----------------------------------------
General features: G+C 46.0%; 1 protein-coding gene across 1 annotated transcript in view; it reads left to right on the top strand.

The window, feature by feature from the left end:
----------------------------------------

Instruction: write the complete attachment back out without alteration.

General features: G+C 46.0%; 1 protein-coding gene across 1 annotated transcript in view; it reads left to right on the top strand.

The window, feature by feature from the left end: